Dick responded to a television ad featuring actors espousing the benefits of reverse mortgages (none of which applied to them, the site notes), and a salesperson promptly came and had them sign for a reverse mortgage. They had a HUD counseling session over the phone without verification of their capacity to understand what was transpiring. Ultimately, the property was sold out from under the family after Dick died, without allowing the family a chance to buy back the property.
Jolley herself has been recognized as a whistleblower against the firm that she says took advantage of her parents. In 2017, the U.S. government awarded Jolley $1.6 million, the most allowed under the Financial Institutions Reform, Recovery, and Enforcement Act of 1989, for her involvement in whistleblowing activities against loan servicer Financial Freedom. That company was run by Steven Mnuchin, known in media by his nickname the “Foreclosure King,” who was the chief executive officer (CEO) of OneWest Bank, which owned Financial Freedom. Mnuchin would later become U.S. Treasury secretary under the Donald Trump presidential administration. Financial Freedom agreed to pay the federal government more than $89 million to settle false claims related to reverse mortgages.
The amount of increase in HECMs from just 2001 to 2008
Scams vs. Predatory Reverse Mortgages
Reverse mortgages offer a target-rich environment for scammers and predatory lenders, which means that homeowners considering them have to be vigilant. A 2019 investigation by USA Today claimed that risky reverse mortgages have been pitched to older people as risk-free money, especially in the wake of the Great Recession.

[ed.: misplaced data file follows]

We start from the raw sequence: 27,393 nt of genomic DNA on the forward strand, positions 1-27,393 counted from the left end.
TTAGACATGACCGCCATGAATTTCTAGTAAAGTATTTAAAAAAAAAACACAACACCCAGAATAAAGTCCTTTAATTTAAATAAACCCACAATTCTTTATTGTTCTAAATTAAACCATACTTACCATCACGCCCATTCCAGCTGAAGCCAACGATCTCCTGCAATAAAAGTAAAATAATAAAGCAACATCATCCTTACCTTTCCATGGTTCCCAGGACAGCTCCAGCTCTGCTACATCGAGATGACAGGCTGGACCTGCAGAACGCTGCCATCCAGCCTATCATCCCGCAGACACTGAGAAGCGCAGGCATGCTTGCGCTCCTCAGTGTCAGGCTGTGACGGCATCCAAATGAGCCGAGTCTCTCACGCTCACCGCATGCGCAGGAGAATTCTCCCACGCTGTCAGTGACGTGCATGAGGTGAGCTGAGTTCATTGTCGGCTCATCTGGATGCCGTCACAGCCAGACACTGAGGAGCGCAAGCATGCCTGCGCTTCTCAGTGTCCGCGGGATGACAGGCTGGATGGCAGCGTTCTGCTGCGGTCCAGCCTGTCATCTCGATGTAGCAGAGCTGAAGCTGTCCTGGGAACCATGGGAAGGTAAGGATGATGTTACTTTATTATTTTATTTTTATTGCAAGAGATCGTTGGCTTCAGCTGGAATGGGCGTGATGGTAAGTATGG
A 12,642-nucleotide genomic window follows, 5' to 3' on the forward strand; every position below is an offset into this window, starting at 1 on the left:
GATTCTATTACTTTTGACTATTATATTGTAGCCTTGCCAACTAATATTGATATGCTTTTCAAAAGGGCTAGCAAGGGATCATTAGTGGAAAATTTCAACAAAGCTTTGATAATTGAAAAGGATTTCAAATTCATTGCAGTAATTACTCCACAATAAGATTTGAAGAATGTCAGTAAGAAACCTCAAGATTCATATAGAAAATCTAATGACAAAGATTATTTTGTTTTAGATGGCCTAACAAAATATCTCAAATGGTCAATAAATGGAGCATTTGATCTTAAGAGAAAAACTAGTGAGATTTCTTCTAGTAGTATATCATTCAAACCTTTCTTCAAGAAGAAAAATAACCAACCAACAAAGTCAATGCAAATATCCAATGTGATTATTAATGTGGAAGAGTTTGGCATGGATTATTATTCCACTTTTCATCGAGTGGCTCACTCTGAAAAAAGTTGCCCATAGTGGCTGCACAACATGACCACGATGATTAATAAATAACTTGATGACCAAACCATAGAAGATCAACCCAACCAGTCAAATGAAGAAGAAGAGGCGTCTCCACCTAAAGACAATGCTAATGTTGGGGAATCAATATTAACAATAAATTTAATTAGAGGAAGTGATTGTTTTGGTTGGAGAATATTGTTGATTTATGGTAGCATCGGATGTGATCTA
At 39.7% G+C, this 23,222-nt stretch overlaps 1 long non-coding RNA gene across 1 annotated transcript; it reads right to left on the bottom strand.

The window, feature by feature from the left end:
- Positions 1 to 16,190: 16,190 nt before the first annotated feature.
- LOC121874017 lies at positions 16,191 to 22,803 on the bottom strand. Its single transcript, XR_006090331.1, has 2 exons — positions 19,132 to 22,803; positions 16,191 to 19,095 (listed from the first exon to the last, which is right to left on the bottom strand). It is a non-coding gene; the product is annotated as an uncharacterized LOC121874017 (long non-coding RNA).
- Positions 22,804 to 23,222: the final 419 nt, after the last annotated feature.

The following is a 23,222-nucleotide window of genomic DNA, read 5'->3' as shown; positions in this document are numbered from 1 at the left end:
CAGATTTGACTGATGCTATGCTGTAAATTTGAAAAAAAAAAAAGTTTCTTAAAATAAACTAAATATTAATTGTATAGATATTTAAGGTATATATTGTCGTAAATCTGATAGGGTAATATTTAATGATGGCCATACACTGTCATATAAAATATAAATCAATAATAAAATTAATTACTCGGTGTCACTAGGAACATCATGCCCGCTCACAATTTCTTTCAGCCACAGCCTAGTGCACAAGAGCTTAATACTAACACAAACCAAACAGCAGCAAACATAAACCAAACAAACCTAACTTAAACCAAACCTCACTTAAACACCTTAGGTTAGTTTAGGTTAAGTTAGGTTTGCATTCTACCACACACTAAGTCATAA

An increasing number of these mortgages have defaulted in recent years, going from 2% of loan terminations in 2014 to 18% in 2018. This is mostly due to borrowers failing to meet occupancy requirements or pay their taxes and/or insurance, according to information from a 2019 report from the U.S. Government Accountability Office.
There also have been outright scams. It’s common for older people to be targeted through television and radio ads, investment seminars, billboards, home mailers, or local churches. The scammers convince the homeowner to allow them to take out an HECM in the homeowner’s name. They then pay the homeowner a fee while keeping most of the generated money for themselves.
Another scam can occur when a fraudulent appraisal is given that inflates the value of the home. With the inflated estimate, the perpetrators of the scam will attempt to convince the owner to take out a reverse mortgage; the loan also will be inflated based on the bogus estimate. If they successfully convince the owner to take out a reverse mortgage, the scammers will file the paperwork to close on the loan to collect on the money or the home’s title, according to a warning from AARP, the interest group for retirement-age people in the U.S.
What is Consumer Advocates Against Reverse Mortgage Abuse (CAARMA)?
Consumer Advocates Against Reverse Mortgage Abuse (CAARMA) is a nonprofit organization that seeks to reform the U.S. reverse mortgage system through greater safeguards for seniors.
What is a reverse mortgage?
A reverse mortgage is a loan that’s secured by your home equity. It pays you a stream of income until you leave your home, with no payments on the loan necessary. It becomes due in full—including fees and accrued interest—when the mortgagor sells the home, moves out of the home, or dies.
What are the downsides of a reverse mortgage?
Organizations such as CAARMA insist that reverse mortgages are too often predatory, with homeowners not understanding the obligations that they are assuming. When the loan becomes due, it often requires selling the home to pay it off, which can make a spouse homeless and rob heirs of their expected inheritance.
The Bottom Line
Reverse mortgages are meant to serve as a way to access cash for those age 62 or older. They have become increasingly common during the pandemic, hitting in March 2022 their highest monthly volume level since March 2011, according to Reverse Market Insight. However, loan defaults and foreclosures can arise due to their abuse, according to advocacy groups such as CAARMA.